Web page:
Social Policy: Manders: The FDA Ban of L-Tryptophan: Politics, Profits, and Prosac Winter 1995

Rich Murray rmforall at earthlink.net
Fri Oct 20 16:09:59 EST 2000

Social Policy: Manders: The FDA Ban of L-Tryptophan:
Politics, Profits, and Prosac   Winter 1995

The FDA Ban of L-Tryptophan: Politics, Profits and Prozac
© Dean Wolfe Manders, Ph.D., All Rights Reserved

Dr. Dean W. Manders, 5961 Sherwood Drive, Oakland, CA 94611
Dean Wolfe Manders is a senior lecturer in humanities and sciences
at the California College of Arts and Crafts, Oakland/San Francisco.

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This article first appeared in
"Social Policy", Vol. 26, No. 2 Winter  1995.
Dr. Manders has lectured and done extensive research on the
medical politics of L-Tryptophan.
The article also appeared in "Blazing Tattles".

In the fall of 1989, the FDA recalled L-Tryptophan, an amino acid
nutritional supplement, stating that it caused a rare and deadly
flu-like condition (Eosinophilia-Myalgia Syndrome / EMS).
On March 22, 1990, the
FDA banned the public sale dietary of L-Tryptophan completely.
This ban continues today.
On March 26, 1990, "Newsweek" featured a lead article
praising the virtues of the anti-depressant drug Prozac.
Its multi-color cover displayed a floating, gigantic green and white
capsule of Prozac with the caption:
"Prozac: A Breakthrough drug for Depression."
The fact that the FDA ban of L-Tryptophan and the Newsweek
Prozac cover story occurred within four days of
each other went unnoticed by both the
media and the public. Yet, to those who understand the effective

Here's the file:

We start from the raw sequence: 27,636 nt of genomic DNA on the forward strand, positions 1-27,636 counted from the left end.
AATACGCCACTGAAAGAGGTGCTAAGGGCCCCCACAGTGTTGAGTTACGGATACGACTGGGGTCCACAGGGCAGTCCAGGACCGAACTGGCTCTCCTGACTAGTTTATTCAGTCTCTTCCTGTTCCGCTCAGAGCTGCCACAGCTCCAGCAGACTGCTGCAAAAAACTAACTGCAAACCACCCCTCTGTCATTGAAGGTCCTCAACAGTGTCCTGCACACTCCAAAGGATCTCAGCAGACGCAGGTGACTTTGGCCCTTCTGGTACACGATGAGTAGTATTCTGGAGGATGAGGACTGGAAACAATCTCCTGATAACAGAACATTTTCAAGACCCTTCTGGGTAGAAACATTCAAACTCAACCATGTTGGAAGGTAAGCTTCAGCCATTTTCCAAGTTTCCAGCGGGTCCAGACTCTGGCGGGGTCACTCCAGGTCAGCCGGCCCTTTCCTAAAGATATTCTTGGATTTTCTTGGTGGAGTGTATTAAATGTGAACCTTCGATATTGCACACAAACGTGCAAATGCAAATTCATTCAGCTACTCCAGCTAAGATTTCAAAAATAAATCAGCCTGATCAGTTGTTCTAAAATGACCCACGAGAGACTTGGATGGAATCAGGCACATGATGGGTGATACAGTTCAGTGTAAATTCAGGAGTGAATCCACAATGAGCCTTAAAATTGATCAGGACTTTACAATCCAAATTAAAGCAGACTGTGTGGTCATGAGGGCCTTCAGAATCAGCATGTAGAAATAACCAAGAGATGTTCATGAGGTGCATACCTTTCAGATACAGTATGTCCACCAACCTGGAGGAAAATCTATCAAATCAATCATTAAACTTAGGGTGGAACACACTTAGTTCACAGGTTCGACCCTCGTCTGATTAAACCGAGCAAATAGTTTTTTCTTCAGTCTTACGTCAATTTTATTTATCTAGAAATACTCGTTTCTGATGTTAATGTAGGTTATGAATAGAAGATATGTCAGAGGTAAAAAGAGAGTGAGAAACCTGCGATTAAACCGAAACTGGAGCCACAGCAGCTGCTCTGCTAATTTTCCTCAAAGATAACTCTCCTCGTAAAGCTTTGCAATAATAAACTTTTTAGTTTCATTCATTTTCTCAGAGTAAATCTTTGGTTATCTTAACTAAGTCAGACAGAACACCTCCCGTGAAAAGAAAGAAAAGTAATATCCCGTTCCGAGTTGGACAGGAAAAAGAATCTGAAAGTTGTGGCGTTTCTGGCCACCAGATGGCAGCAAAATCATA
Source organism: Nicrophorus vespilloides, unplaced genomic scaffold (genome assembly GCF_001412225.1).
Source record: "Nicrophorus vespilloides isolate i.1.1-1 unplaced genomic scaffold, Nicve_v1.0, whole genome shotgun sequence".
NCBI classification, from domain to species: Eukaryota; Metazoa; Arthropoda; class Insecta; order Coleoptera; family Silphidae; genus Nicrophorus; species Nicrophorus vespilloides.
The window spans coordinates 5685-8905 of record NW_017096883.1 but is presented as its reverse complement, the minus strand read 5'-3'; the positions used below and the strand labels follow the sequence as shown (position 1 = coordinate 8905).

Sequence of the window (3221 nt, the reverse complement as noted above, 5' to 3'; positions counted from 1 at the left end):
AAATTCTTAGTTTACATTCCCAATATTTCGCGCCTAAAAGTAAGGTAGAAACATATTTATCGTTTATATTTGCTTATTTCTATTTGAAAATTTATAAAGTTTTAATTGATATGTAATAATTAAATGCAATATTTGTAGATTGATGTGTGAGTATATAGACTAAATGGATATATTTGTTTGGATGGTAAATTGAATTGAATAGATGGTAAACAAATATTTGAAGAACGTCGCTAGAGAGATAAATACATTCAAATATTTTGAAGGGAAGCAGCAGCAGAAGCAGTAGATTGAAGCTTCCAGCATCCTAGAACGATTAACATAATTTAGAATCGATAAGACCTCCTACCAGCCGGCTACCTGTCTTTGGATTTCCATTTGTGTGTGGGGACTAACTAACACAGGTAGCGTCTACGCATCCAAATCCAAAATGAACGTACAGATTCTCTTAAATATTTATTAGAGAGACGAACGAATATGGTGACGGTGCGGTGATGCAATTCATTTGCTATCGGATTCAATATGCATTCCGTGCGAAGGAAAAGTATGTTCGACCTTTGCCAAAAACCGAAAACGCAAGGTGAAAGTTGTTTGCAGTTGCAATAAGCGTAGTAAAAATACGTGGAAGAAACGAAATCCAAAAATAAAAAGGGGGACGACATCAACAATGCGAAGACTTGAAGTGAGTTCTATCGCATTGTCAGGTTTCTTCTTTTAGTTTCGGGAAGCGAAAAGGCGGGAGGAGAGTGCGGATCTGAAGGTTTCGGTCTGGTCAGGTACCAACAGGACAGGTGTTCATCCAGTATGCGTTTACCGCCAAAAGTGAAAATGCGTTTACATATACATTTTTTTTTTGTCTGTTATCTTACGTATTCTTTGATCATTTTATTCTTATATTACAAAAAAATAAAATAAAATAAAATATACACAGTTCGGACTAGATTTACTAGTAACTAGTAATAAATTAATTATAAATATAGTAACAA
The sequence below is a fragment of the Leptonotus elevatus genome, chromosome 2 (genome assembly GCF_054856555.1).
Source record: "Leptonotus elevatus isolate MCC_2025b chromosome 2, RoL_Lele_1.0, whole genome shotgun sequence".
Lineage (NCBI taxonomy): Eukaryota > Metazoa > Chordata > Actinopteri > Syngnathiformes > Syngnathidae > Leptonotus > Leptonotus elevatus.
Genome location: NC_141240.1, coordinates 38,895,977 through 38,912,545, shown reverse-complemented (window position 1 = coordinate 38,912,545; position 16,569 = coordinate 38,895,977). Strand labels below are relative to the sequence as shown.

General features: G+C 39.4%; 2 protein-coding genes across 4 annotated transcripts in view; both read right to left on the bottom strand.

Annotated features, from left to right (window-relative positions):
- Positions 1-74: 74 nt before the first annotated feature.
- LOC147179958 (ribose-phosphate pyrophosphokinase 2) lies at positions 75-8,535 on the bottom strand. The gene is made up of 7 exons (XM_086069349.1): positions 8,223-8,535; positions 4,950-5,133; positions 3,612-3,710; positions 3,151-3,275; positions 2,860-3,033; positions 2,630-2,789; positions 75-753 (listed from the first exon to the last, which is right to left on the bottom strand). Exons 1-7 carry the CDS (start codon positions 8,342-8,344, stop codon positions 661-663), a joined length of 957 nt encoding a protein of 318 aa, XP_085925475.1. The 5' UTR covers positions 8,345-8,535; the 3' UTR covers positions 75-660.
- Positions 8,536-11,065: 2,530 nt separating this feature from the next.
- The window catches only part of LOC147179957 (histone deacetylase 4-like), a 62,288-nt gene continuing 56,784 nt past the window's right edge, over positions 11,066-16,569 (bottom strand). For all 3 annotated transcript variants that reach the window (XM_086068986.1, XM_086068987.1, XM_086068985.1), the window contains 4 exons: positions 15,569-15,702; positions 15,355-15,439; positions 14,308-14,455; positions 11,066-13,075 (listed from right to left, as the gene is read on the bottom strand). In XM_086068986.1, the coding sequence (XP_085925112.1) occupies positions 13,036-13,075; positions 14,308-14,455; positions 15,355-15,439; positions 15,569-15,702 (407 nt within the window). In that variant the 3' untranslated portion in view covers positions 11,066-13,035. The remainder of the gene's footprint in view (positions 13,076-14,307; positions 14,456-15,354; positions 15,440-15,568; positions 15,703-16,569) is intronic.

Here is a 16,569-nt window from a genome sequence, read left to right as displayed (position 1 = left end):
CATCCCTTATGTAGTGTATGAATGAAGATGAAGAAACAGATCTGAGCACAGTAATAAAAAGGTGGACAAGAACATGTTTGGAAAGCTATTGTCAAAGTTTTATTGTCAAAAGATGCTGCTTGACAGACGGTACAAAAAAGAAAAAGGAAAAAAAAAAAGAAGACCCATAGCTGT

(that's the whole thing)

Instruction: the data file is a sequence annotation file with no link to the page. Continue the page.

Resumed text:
properties of L- Tryptophan and Prozac, the concurrence seems
"unbelievably coincidental."

The link here is the brain neurotransmitter serotonin---a
biochemical nerve signal conductor. The action of Prozac and
L-Tryptophan are both involved with serotonin,
but in totally different ways.
Elevated levels of serotonin in the body often result in the relief of
depression, as well as substantial reduction in pain sensitivity,
anxiety and stress.
Prozac, as well as other new anti-depressant drugs such as
Paxil and Zoloft, attempt to enhance levels of serotonin by working on
whatever amounts of it already exists in the body
(these drugs are known as selective serotonin reuptake inhibitors).
None of these drugs, however,  produce serotonin.
In contrast, ingested L-Tryptophan acts to produce serotonin,
even in individuals who generate little serotonin of their own.
The most effective way to elevate serotonin
would be to use a serotonin producer
rather than a serotonin enhancer.

The continuing FDA public ban of L-Tryptophan prevents
popular access to this most effective serotonin producer.
The millions of Americans who for decades safely have
relied upon L-Tryptophan to relieve depression,
anxiety and PMS, as well as to control pain and induce natural sleep,
have been forced elsewhere for solutions.

Routinely, such solutions are pharmaceutical in nature: people are
forced to use either often highly addictive, expensive,
and sometimes dangerous drugs like
Xanax, Valium, Halcion, Dalmane, Codeine, Anafranil, Prozac,
and others, or simply suffer.
Present FDA public policy maintains that
L-Tryptophan is an untested, unapproved and hazardous drug. The
analytical work done a few years ago by the
Centers for Disease Control and the Mayo Clinic,
research which traced the fall of the serious flu-like condition
to contaminants found in batches of L-Tryptophan made by the
Japanese company Showa Denko, has not convinced the FDA
to allow L-Tryptophan back on the market.
This decision is based primarily on the research of FDA and NIMH
scientists who state that L- Tryptophan itself, irrespective of
contaminants, is a dangerous substance. Other university-based research
scientists disagree with these findings.

The public availability of L-Tryptophan is too important an issue only
to be argued and shrouded within scientific debate that remains,
ultimately, mystifying to the vast majority of Americans.
There are many obvious facts worthy of public attention, and concern.

For example, consider the following: On February 9, 1993, a United
States government patent (#5185157) was issued to use
L-Tryptophan to treat, and cure EMS,
the very same deadly flu-like condition which prompted the FDA